• Do a complete physical exam
  • Make sure other medical conditions you may have, such as diabetes , high blood pressure , or heart or lung problems, are under control

If you are a smoker, you should stop smoking several weeks before your surgery. Ask your doctor or nurse for help.

Always tell your doctor or nurse:

  • What drugs, vitamins, herbs, and other supplements you are taking, even ones you bought without a prescription
  • If you have been drinking a lot of alcohol, more than 1 or 2 drinks a day

During the week before your surgery:

  • You may be asked to stop taking drugs that make it hard for your blood to clot. Some of these are aspirin, ibuprofen (Advil, Motrin), vitamin E, warfarin (Coumadin), clopidogrel (Plavix), or ticlopidine (Ticlid).
  • Ask your doctor which drugs you should still take on the day of your surgery.
  • Prepare your home for your return from the hospital.

On the day of your surgery:

  • Do not eat or drink anything after midnight the night before your surgery.
  • Take the medications your doctor prescribed with small sips of water.
  • Your doctor or nurse will tell you when to arrive at the hospital.


After the Procedure:

Most people stay in the hospital for 5 to 7 days for open thoracotomy and 1 to 3 days after video-assisted thoracoscopic surgery. You may spend time in the intensive care unit (ICU) after either surgery.

During your hospital stay, you will:

  • Be asked to sit on the side of the bed and walk as soon as possible after surgery
  • Have tube(s) coming out of the side of your chest to drain fluids
  • Wear special stockings on your feet and legs to prevent blood clots
  • Receive shots to prevent blood clots
  • Receive pain medicine through an IV (a tube that goes into your veins) or by mouth with pills. You may receive your pain medicine through a special machine that gives you a dose of pain medicine when you push a button. This allows you to control how much pain medicine you get.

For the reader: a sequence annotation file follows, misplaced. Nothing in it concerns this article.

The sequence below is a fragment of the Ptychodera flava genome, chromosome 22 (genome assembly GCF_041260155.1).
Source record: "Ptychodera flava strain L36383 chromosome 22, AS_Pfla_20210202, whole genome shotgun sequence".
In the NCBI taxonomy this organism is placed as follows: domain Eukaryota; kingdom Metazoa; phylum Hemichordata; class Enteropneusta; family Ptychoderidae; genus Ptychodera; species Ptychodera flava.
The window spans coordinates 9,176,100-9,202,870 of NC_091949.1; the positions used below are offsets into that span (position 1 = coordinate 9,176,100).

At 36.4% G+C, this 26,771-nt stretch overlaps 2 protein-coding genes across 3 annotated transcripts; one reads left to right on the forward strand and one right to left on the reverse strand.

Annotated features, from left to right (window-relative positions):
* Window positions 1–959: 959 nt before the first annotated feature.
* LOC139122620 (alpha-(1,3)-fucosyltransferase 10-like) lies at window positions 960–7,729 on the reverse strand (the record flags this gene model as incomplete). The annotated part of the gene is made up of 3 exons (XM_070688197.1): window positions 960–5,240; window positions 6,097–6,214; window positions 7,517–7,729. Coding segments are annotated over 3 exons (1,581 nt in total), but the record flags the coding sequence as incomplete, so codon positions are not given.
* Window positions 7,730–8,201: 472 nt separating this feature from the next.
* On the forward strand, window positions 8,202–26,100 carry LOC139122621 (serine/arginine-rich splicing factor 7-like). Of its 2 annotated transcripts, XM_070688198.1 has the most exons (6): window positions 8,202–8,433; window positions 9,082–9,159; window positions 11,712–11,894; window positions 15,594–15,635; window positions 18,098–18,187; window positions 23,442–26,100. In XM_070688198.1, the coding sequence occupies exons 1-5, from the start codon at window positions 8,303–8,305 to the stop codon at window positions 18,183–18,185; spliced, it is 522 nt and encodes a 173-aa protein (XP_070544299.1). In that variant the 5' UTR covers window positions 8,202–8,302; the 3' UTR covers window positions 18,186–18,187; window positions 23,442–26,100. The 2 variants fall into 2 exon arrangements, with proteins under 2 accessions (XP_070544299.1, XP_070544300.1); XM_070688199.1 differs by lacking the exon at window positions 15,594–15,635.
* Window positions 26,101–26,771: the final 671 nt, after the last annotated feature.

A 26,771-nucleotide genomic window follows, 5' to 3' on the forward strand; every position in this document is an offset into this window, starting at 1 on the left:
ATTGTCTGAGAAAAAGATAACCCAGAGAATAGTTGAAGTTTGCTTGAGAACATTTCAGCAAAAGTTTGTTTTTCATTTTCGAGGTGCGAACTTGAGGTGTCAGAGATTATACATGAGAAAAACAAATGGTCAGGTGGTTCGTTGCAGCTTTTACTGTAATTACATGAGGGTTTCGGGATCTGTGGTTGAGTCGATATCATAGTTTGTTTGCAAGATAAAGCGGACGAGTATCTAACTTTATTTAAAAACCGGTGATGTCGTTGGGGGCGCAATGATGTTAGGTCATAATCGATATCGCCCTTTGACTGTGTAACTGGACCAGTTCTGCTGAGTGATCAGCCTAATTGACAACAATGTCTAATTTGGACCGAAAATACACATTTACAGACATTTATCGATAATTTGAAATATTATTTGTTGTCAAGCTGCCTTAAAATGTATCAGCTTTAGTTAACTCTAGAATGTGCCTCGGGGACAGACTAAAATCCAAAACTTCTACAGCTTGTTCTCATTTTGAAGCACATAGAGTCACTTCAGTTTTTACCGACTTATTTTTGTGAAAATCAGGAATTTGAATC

• Be asked to do a lot of deep breathing to help prevent pneumonia and infection. Deep breathing exercises also help inflate the lung that was operated on. Your chest tube(s) will remain in place until your lung has fully inflated.


Outlook (Prognosis):

The outcome depends on the type of problem being treated, how much of the lung is removed, and your overall health before surgery.



References:

Smythe WR, Reznik SI, Putnam JB Jr. Lung (including pulmonary embolism and thoracic outlet syndrome). In: Townsend CM, Beauchamp RD, Evers BM, Mattox KL, eds. Sabiston Textbook of Surgery. 18th ed. Philadelphia, Pa: Saunders Elsevier; 2008:chap 59.

Wiener-Kronish JP, Shepherd KE, Bapoje SR, Albert RK. Preoperative evaluation. In: Mason RJ, Broaddus C, Martin T, et al, eds. Murray and Nadel's Textbook of Respiratory Medicine. 5th ed. Philadelphia, Pa: Saunders Elsevier;2010:chap 26.




Review Date: 5/17/2010
Reviewed By: Shabir Bhimji, MD, PhD, Specializing in Cardiothoracic and Vascular Surgery, Midland, TX. Review provided by VeriMed Healthcare Network. Also reviewed by David Zieve, MD, MHA, Medical Director, A.D.A.M., Inc.